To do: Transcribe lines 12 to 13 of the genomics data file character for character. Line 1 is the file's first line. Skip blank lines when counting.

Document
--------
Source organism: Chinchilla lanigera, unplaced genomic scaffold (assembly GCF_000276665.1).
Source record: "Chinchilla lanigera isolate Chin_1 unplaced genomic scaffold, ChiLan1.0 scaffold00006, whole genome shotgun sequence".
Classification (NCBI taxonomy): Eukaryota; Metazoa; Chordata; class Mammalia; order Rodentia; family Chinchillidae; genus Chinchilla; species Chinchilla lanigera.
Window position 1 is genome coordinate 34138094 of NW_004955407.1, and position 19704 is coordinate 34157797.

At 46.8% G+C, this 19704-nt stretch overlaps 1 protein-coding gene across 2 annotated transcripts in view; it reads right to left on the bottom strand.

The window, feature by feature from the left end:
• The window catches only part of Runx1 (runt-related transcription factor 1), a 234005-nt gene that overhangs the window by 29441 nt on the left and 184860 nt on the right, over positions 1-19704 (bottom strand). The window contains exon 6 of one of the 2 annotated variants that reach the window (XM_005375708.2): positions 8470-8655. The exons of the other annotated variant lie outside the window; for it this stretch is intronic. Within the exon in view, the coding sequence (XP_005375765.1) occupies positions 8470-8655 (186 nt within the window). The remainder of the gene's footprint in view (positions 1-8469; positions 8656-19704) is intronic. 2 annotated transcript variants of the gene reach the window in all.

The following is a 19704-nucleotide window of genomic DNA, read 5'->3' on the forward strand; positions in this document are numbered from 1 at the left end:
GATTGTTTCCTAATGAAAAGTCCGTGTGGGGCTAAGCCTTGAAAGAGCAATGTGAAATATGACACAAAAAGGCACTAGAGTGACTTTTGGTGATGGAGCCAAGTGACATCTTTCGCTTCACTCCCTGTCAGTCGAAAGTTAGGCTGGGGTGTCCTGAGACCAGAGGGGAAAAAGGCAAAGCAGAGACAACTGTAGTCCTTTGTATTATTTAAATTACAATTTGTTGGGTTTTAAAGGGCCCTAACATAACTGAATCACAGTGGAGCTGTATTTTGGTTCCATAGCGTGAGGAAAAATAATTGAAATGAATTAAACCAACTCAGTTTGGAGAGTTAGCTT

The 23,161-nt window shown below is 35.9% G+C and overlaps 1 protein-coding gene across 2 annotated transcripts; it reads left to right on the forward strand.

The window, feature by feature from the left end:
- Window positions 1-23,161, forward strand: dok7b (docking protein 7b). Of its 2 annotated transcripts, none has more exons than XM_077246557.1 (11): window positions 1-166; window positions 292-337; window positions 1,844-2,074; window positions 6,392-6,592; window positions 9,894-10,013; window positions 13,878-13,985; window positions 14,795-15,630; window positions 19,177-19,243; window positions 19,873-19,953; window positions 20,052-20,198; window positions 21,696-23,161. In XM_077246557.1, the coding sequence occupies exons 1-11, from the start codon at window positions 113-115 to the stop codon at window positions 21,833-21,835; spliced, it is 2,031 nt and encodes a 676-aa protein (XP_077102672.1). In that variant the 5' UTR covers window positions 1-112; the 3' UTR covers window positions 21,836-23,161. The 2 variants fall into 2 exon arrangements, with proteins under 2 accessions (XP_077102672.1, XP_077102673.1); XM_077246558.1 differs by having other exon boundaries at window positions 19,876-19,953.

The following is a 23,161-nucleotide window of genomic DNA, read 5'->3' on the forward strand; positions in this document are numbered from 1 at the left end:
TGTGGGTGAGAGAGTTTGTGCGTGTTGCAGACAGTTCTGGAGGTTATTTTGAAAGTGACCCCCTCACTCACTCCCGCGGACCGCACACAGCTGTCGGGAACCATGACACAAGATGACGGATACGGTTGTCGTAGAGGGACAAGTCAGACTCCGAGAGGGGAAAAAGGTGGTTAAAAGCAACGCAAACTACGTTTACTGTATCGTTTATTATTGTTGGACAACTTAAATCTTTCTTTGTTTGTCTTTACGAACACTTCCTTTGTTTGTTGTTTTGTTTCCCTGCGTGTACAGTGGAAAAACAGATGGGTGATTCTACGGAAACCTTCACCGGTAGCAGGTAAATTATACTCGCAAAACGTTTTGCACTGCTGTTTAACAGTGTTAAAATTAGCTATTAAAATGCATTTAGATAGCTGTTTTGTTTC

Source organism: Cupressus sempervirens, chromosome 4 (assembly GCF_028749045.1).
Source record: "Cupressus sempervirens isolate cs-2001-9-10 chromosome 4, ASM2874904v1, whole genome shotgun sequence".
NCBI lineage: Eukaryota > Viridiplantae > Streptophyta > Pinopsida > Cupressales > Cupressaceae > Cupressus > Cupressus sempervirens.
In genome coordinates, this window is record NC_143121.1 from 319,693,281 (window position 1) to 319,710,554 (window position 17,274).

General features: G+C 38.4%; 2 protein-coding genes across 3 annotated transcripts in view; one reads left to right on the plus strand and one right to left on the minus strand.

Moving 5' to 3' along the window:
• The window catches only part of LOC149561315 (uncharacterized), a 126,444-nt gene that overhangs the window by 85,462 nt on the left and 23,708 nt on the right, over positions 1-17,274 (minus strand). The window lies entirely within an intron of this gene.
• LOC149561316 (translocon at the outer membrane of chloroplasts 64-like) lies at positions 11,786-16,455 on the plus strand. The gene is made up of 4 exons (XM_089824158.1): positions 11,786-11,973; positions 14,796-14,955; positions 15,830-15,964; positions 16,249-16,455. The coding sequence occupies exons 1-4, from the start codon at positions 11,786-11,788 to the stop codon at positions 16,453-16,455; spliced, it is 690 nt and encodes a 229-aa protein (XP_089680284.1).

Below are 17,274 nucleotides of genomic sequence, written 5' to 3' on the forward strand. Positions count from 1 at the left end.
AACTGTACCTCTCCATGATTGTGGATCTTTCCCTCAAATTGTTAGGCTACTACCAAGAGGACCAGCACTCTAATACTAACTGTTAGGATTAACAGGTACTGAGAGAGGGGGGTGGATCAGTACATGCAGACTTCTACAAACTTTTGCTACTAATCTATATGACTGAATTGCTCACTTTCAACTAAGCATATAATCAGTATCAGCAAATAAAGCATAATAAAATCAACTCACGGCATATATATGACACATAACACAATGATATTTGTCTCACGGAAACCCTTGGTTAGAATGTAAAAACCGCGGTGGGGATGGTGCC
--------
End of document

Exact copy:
- Window positions 1-23,161, forward strand: dok7b (docking protein 7b). Of its 2 annotated transcripts, none has more exons than XM_077246557.1 (11): window positions 1-166; window positions 292-337; window positions 1,844-2,074; window positions 6,392-6,592; window positions 9,894-10,013; window positions 13,878-13,985; window positions 14,795-15,630; window positions 19,177-19,243; window positions 19,873-19,953; window positions 20,052-20,198; window positions 21,696-23,161. In XM_077246557.1, the coding sequence occupies exons 1-11, from the start codon at window positions 113-115 to the stop codon at window positions 21,833-21,835; spliced, it is 2,031 nt and encodes a 676-aa protein (XP_077102672.1). In that variant the 5' UTR covers window positions 1-112; the 3' UTR covers window positions 21,836-23,161. The 2 variants fall into 2 exon arrangements, with proteins under 2 accessions (XP_077102672.1, XP_077102673.1); XM_077246558.1 differs by having other exon boundaries at window positions 19,876-19,953.

The following is a 23,161-nucleotide window of genomic DNA, read 5'->3' on the forward strand; positions in this document are numbered from 1 at the left end: